BOCA RATON, Fla., (UPI) — Republican and Democratic senators debated U.S. foreign policy as a prelude to Monday’s third debate between President Barack Obama and GOP rival Mitt Romney.
Armed Services Committee member Lindsey Graham, R-S.C., said he found it “inconceivable” Obama didn’t know how dangerous Benghazi, Libya, was before the Sept. 11 attack on the U.S. Consulate that killed U.S. Ambassador Christopher Stevens and three other Americans.
“The Benghazi, Libya, consulate was becoming a death trap,” he told “Fox News Sunday” in what the program called a preview of topics likely to be discussed in the third and final Obama-Romney debate.
Graham said the State Department “should have closed the consulate long before Sept. 11, or heavily reinforced it, and I put that on the president of the United States.”
Foreign Relations Committee member Dick Durbin, D-Ill., criticized Graham for “jumping to conclusions” and said many Republican lawmakers were trying “to politicize this tragic situation.”
Durbin, the Senate’s second-highest Democratic leader, said the CIA initially said the consulate attack “had something to do with” an anti-Muslim video prepared in the United States — “but they were going to gather the evidence to be sure.”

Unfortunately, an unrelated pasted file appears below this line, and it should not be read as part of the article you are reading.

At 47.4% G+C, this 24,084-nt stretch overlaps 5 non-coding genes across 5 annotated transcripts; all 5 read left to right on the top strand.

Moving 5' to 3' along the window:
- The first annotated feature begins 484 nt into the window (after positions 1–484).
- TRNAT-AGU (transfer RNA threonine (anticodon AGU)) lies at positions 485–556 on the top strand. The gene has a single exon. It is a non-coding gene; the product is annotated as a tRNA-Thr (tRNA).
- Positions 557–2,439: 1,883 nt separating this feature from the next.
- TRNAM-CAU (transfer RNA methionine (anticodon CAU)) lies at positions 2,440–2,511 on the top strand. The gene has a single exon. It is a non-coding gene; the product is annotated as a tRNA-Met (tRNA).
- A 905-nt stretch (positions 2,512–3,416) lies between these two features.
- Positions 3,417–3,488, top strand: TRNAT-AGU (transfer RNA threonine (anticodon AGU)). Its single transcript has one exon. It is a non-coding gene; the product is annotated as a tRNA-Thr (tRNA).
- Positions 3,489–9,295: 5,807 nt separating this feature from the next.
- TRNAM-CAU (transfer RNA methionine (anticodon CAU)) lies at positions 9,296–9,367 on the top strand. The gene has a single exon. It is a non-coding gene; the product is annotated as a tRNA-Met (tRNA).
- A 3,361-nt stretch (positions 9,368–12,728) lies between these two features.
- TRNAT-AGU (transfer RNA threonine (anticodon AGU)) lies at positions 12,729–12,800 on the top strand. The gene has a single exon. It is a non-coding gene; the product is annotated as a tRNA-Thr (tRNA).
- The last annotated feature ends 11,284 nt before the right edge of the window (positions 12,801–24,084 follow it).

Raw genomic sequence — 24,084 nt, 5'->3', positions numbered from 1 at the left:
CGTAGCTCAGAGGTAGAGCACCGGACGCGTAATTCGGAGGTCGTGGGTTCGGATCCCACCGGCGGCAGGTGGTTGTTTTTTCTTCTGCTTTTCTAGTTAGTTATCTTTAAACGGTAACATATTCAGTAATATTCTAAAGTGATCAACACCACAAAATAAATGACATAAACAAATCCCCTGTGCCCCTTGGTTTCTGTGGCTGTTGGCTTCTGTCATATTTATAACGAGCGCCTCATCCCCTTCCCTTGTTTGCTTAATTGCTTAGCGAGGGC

The Sept. 15 account, quoted by The Washington Post, said: “The currently available information suggests that the demonstrations in Benghazi were spontaneously inspired by the protests at the U.S. Embassy in Cairo and evolved into a direct assault against the U.S. Consulate and subsequently its annex. There are indications that extremists participated in the violent demonstrations.”
Durbin said “a comprehensive investigation” was under way that would look into the situation before, during and after the attack.
Graham predicted the mission attack would be “a case study, studied for years, of a breakdown of national security at every level.”
Durbin defended Obama’s national security record and said the president was “a strong and steady leader” on foreign policy.
“We have responsibly ended the war in Iraq, we are going to end the war in Afghanistan, … al-Qaida [is] a shadow of its former self — Osama bin Laden is moldering in some watery grave somewhere — and we’ve now put enough pressure on Iran with the sanctions regime so they won’t develop a nuclear weapon [and] they want to sit down and talk.”
The New York Times reported Saturday Washington and Tehran agreed in principle for the first time to one-on-one negotiations over Iran’s nuclear program. National Security Council spokesman Tommy Vietor denied the report.
The third Obama-Romney debate, beginning at 9 p.m. EDT at a 750-seat performing arts center at Lynn University in Boca Raton, Fla., was to be moderated by CBS News “Face the Nation” host Bob Schieffer.
Schieffer has outlined several topics — America’s role in the world, the continuing war in Afghanistan, managing the nuclear crisis with Iran and the resultant tensions with Israel, and how to deal with rise of China.
Schieffer has said most of the 90 minutes will be spent on the Arab uprisings, their aftermath and how the terrorist threat has changed since the Sept. 11, 2001, attacks on the United States.